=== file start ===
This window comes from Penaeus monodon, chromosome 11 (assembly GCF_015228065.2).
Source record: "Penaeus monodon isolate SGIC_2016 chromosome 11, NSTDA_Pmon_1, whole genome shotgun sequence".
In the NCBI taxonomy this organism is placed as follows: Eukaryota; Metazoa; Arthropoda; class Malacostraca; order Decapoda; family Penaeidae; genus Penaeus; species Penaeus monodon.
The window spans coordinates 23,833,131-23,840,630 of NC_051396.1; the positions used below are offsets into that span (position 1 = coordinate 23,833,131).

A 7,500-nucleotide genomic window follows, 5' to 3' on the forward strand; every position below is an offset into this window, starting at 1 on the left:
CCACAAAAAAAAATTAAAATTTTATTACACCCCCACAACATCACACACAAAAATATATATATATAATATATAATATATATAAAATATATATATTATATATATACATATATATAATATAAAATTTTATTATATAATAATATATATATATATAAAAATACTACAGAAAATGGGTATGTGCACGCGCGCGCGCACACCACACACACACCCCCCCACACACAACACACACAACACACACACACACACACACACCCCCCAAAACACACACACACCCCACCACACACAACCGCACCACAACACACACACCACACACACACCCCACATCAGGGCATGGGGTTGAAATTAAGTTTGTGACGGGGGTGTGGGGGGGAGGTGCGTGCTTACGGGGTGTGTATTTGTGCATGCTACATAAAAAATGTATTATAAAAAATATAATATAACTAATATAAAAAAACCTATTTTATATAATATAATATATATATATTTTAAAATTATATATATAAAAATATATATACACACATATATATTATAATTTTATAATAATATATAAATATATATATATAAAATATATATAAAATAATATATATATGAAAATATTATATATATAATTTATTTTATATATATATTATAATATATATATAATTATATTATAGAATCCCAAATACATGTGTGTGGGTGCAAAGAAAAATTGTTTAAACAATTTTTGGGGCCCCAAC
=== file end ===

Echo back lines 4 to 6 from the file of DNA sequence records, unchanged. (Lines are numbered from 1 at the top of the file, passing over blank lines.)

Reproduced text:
The window spans coordinates 23,833,131-23,840,630 of NC_051396.1; the positions used below are offsets into that span (position 1 = coordinate 23,833,131).

A 7,500-nucleotide genomic window follows, 5' to 3' on the forward strand; every position below is an offset into this window, starting at 1 on the left:
CCACAAAAAAAAATTAAAATTTTATTACACCCCCACAACATCACACACAAAAATATATATATATAATATATAATATATATAAAATATATATATTATATATATACATATATATAATATAAAATTTTATTATATAATAATATATATATATATAAAAATACTACAGAAAATGGGTATGTGCACGCGCGCGCGCACACCACACACACACCCCCCCACACACAACACACACAACACACACACACACACACACACCCCCCAAAACACACACACACCCCACCACACACAACCGCACCACAACACACACACCACACACACACCCCACATCAGGGCATGGGGTTGAAATTAAGTTTGTGACGGGGGTGTGGGGGGGAGGTGCGTGCTTACGGGGTGTGTATTTGTGCATGCTACATAAAAAATGTATTATAAAAAATATAATATAACTAATATAAAAAAACCTATTTTATATAATATAATATATATATATTTTAAAATTATATATATAAAAATATATATACACACATATATATTATAATTTTATAATAATATATAAATATATATATATAAAATATATATAAAATAATATATATATGAAAATATTATATATATAATTTATTTTATATATATATTATAATATATATATAATTATATTATAGAATCCCAAATACATGTGTGTGGGTGCAAAGAAAAATTGTTTAAACAATTTTTGGGGCCCCAAC